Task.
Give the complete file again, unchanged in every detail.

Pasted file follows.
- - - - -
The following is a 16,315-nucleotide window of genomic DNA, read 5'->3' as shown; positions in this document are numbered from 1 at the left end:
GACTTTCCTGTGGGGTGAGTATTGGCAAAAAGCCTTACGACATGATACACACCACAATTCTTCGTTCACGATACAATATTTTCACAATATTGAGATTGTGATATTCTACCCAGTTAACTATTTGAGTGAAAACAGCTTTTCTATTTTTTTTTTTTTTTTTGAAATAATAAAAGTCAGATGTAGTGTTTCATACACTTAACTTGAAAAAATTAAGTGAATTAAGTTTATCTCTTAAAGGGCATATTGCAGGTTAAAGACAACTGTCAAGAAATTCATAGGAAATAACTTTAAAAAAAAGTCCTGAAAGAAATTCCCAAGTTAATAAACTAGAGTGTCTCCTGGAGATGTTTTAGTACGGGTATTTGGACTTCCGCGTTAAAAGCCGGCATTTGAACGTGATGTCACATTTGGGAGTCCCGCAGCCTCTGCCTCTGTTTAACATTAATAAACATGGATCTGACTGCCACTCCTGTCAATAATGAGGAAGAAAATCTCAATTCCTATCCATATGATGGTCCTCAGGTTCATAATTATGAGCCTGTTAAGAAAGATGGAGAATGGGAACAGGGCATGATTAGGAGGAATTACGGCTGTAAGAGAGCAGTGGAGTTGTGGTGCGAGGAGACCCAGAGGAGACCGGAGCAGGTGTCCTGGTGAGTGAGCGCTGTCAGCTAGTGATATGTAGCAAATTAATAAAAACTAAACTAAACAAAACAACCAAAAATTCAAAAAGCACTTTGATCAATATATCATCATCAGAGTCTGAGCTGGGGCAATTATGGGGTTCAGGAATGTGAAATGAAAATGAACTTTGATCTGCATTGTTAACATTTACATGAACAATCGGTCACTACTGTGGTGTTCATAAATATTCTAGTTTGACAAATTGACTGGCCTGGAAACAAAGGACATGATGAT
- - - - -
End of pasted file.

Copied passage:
The following is a 16,315-nucleotide window of genomic DNA, read 5'->3' as shown; positions in this document are numbered from 1 at the left end:
GACTTTCCTGTGGGGTGAGTATTGGCAAAAAGCCTTACGACATGATACACACCACAATTCTTCGTTCACGATACAATATTTTCACAATATTGAGATTGTGATATTCTACCCAGTTAACTATTTGAGTGAAAACAGCTTTTCTATTTTTTTTTTTTTTTTTGAAATAATAAAAGTCAGATGTAGTGTTTCATACACTTAACTTGAAAAAATTAAGTGAATTAAGTTTATCTCTTAAAGGGCATATTGCAGGTTAAAGACAACTGTCAAGAAATTCATAGGAAATAACTTTAAAAAAAAGTCCTGAAAGAAATTCCCAAGTTAATAAACTAGAGTGTCTCCTGGAGATGTTTTAGTACGGGTATTTGGACTTCCGCGTTAAAAGCCGGCATTTGAACGTGATGTCACATTTGGGAGTCCCGCAGCCTCTGCCTCTGTTTAACATTAATAAACATGGATCTGACTGCCACTCCTGTCAATAATGAGGAAGAAAATCTCAATTCCTATCCATATGATGGTCCTCAGGTTCATAATTATGAGCCTGTTAAGAAAGATGGAGAATGGGAACAGGGCATGATTAGGAGGAATTACGGCTGTAAGAGAGCAGTGGAGTTGTGGTGCGAGGAGACCCAGAGGAGACCGGAGCAGGTGTCCTGGTGAGTGAGCGCTGTCAGCTAGTGATATGTAGCAAATTAATAAAAACTAAACTAAACAAAACAACCAAAAATTCAAAAAGCACTTTGATCAATATATCATCATCAGAGTCTGAGCTGGGGCAATTATGGGGTTCAGGAATGTGAAATGAAAATGAACTTTGATCTGCATTGTTAACATTTACATGAACAATCGGTCACTACTGTGGTGTTCATAAATATTCTAGTTTGACAAATTGACTGGCCTGGAAACAAAGGACATGATGAT